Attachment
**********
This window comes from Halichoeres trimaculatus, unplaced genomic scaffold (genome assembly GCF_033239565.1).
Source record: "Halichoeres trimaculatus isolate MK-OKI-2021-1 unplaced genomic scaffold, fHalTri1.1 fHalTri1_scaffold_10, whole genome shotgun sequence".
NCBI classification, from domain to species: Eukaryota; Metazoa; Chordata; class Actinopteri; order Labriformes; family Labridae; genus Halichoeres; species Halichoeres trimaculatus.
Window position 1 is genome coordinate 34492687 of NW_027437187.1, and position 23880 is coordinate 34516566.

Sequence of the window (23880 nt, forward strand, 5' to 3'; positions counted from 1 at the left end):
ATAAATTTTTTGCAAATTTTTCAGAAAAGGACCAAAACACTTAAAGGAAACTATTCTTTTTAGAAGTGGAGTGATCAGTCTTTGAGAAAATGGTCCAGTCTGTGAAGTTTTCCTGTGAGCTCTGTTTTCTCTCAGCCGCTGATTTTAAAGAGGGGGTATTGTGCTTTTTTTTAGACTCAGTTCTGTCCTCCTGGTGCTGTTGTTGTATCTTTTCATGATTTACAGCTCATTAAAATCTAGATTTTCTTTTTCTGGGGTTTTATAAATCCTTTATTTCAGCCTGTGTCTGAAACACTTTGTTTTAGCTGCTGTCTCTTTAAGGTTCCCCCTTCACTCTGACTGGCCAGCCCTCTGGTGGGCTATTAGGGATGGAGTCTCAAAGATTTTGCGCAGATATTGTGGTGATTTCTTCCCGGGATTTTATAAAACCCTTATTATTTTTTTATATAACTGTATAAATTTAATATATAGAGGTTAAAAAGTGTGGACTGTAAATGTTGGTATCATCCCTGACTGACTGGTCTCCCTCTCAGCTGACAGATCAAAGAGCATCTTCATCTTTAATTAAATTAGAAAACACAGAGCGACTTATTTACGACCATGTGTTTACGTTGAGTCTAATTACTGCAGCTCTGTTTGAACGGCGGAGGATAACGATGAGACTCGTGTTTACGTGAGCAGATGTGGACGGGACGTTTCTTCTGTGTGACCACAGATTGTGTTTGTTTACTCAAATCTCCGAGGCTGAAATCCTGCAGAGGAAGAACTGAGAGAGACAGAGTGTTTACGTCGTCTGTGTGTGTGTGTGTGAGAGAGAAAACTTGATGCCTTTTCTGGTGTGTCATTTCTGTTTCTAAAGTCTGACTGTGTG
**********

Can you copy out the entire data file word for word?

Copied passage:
This window comes from Halichoeres trimaculatus, unplaced genomic scaffold (genome assembly GCF_033239565.1).
Source record: "Halichoeres trimaculatus isolate MK-OKI-2021-1 unplaced genomic scaffold, fHalTri1.1 fHalTri1_scaffold_10, whole genome shotgun sequence".
NCBI classification, from domain to species: Eukaryota; Metazoa; Chordata; class Actinopteri; order Labriformes; family Labridae; genus Halichoeres; species Halichoeres trimaculatus.
Window position 1 is genome coordinate 34492687 of NW_027437187.1, and position 23880 is coordinate 34516566.

Sequence of the window (23880 nt, forward strand, 5' to 3'; positions counted from 1 at the left end):
ATAAATTTTTTGCAAATTTTTCAGAAAAGGACCAAAACACTTAAAGGAAACTATTCTTTTTAGAAGTGGAGTGATCAGTCTTTGAGAAAATGGTCCAGTCTGTGAAGTTTTCCTGTGAGCTCTGTTTTCTCTCAGCCGCTGATTTTAAAGAGGGGGTATTGTGCTTTTTTTTAGACTCAGTTCTGTCCTCCTGGTGCTGTTGTTGTATCTTTTCATGATTTACAGCTCATTAAAATCTAGATTTTCTTTTTCTGGGGTTTTATAAATCCTTTATTTCAGCCTGTGTCTGAAACACTTTGTTTTAGCTGCTGTCTCTTTAAGGTTCCCCCTTCACTCTGACTGGCCAGCCCTCTGGTGGGCTATTAGGGATGGAGTCTCAAAGATTTTGCGCAGATATTGTGGTGATTTCTTCCCGGGATTTTATAAAACCCTTATTATTTTTTTATATAACTGTATAAATTTAATATATAGAGGTTAAAAAGTGTGGACTGTAAATGTTGGTATCATCCCTGACTGACTGGTCTCCCTCTCAGCTGACAGATCAAAGAGCATCTTCATCTTTAATTAAATTAGAAAACACAGAGCGACTTATTTACGACCATGTGTTTACGTTGAGTCTAATTACTGCAGCTCTGTTTGAACGGCGGAGGATAACGATGAGACTCGTGTTTACGTGAGCAGATGTGGACGGGACGTTTCTTCTGTGTGACCACAGATTGTGTTTGTTTACTCAAATCTCCGAGGCTGAAATCCTGCAGAGGAAGAACTGAGAGAGACAGAGTGTTTACGTCGTCTGTGTGTGTGTGTGTGAGAGAGAAAACTTGATGCCTTTTCTGGTGTGTCATTTCTGTTTCTAAAGTCTGACTGTGTG